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the different grades of officers and agents in the Federal armies. Hence the orders issued by the administrators of the Federal Government to prevent any negroes coming North when they reach the Federal lines; and hence, also, the misery of the helpless who are handed over to the cold pittance of charity and the tender mercies of the agents and officers of the commissariat—a class of men not over liberal, or very tender or considerate in their regard for the well-being of those unfortunate creatures, as shown in the reports of Sanitary Commissioners. Such being the inexorable logic of facts, can you, will you. ought you to give your sympathies, or to sustain with your practical benevolence the imbecile administrators of our Federal Government, or to co-operate with men masked under the names of high sounding titles, such as "Sanitary Fairs," and "Freedmen's Aid Christian Missions," engaged in sustaining such a philanthropy as the above?

If the British Government were to take ablebodied men to help to fight your battles, and place their associates and dependents in a state of helplessness and misery where they would have nothing to fall back upon but the cold pittance of charity, and where they could not by any possibility help themselves, would it not deserve the bitterest reproaches and the severest censures and reprobation of mankind? and would the Britishers in such a case be satisfied if the British Government called into being "accompaniments," or auxiliaries, under masked names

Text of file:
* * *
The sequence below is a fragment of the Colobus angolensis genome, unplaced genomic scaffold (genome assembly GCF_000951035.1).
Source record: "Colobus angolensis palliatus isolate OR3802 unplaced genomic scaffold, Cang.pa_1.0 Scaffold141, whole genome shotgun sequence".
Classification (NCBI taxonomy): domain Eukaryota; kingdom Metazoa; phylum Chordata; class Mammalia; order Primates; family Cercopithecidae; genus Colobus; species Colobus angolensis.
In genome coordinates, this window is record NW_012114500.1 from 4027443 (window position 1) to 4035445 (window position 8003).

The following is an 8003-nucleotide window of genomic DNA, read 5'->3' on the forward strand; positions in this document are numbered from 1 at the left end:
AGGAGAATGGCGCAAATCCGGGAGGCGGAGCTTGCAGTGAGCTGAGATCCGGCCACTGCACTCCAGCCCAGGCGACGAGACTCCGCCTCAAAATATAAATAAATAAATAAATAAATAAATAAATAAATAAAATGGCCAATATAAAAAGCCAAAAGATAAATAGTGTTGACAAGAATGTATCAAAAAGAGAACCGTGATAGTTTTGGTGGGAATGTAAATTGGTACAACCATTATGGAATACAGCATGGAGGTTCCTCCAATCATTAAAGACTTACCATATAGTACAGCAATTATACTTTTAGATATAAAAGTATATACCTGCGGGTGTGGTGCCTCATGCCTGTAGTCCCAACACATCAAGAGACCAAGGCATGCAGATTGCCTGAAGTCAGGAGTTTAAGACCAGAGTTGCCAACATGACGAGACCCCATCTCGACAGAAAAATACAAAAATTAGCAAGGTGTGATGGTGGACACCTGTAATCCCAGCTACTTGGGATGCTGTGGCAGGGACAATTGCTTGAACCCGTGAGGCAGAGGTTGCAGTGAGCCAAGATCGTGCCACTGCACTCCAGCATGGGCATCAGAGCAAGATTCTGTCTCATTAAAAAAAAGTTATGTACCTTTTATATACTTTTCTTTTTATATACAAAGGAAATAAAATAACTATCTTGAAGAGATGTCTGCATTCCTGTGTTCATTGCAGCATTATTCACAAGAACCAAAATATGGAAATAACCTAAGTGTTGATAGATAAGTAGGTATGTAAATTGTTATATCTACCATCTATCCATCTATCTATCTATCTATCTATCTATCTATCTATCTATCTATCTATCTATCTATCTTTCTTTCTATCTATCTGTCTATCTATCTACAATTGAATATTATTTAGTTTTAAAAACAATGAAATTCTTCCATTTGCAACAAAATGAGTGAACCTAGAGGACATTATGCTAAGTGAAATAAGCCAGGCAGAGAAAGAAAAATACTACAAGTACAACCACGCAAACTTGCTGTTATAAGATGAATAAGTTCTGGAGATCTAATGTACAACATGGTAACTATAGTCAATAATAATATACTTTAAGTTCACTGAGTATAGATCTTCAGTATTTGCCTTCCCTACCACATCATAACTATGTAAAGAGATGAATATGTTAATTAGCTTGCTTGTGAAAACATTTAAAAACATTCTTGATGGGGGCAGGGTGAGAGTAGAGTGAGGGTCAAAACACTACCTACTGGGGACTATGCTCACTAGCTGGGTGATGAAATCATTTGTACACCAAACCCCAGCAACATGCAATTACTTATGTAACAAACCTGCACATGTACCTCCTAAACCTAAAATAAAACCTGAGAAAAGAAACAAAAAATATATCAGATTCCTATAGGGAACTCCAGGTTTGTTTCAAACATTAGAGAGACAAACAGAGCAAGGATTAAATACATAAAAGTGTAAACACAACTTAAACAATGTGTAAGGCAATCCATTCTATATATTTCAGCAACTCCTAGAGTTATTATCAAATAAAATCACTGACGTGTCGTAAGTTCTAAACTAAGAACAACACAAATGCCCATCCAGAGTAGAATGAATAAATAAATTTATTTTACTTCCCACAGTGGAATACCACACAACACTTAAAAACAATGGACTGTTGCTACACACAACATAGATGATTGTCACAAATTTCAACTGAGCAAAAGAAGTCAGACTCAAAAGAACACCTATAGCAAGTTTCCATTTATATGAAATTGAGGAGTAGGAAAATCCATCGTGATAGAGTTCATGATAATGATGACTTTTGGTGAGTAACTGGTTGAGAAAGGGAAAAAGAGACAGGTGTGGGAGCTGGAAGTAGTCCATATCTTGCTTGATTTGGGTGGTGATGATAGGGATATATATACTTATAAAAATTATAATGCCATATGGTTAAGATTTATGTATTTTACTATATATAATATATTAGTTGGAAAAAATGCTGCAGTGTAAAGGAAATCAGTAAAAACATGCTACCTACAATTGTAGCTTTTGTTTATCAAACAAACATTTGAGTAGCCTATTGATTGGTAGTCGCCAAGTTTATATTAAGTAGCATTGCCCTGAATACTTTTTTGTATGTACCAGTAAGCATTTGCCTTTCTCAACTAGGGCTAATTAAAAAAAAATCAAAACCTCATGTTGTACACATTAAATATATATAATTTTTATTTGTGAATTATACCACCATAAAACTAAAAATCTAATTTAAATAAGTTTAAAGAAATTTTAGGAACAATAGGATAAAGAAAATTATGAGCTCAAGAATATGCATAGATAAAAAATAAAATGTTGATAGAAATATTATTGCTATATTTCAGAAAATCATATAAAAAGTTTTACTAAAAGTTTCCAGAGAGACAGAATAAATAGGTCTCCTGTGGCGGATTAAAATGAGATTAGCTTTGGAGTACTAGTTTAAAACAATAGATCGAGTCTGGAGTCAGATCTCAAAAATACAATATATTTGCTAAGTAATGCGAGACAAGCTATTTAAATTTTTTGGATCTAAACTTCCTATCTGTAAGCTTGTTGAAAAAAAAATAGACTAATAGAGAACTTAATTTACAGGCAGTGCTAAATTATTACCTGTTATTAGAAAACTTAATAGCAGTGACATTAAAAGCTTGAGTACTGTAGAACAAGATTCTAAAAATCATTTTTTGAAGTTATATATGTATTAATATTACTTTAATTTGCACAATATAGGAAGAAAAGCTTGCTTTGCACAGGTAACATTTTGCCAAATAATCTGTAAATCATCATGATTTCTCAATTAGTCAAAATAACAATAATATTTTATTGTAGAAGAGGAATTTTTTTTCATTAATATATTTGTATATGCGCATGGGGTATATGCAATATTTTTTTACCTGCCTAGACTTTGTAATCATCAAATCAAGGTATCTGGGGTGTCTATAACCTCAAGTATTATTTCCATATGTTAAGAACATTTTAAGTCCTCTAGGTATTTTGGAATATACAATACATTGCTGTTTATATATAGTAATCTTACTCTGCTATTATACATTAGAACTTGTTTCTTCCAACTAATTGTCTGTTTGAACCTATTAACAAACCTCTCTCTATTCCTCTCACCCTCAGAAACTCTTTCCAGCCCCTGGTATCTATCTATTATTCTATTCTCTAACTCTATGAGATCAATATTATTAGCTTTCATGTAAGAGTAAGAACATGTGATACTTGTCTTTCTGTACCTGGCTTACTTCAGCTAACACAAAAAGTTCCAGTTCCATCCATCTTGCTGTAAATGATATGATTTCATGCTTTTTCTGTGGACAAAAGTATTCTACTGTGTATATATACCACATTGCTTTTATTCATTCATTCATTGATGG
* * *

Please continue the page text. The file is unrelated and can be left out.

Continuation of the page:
and high-sounding titles, to do for it what was the bounden duty of the Government to do itself, in order hat it might be more free for the work of massacre and blood, what would you think of such a governnent, or such auxiliaries, or their advocates or supporters ?

What, then, are we to think of the Federal Government and people in such a case? Where is their sense of decency and shame, leaving out regard for principle and honour?

In view of the above facts, it is quite easy to plant our feet in the breach, scale the ramparts of the Midland Freedmen's Aid Association, which, it appears, swarm with men who are bound with strong and chosen delusions; and, after dislodging them from their false positions, run up our flagstaffs, whilst with matchless grace and undaunted courage we hurl back in their faces their false imputations and menacing insults, tearing to shreds before their eyes their "spurious designations" and lions' skins which show the long ears cropping out-a truly pitiable and humiliating spectacle. It is a matter of little moment to be unknown or disowned by certain classes of religionists or philanthropists, and the writer has no dread of father confessors or inquisitorial racks. Yours, for truth as well as liberty,


An American Baptist Clergyman.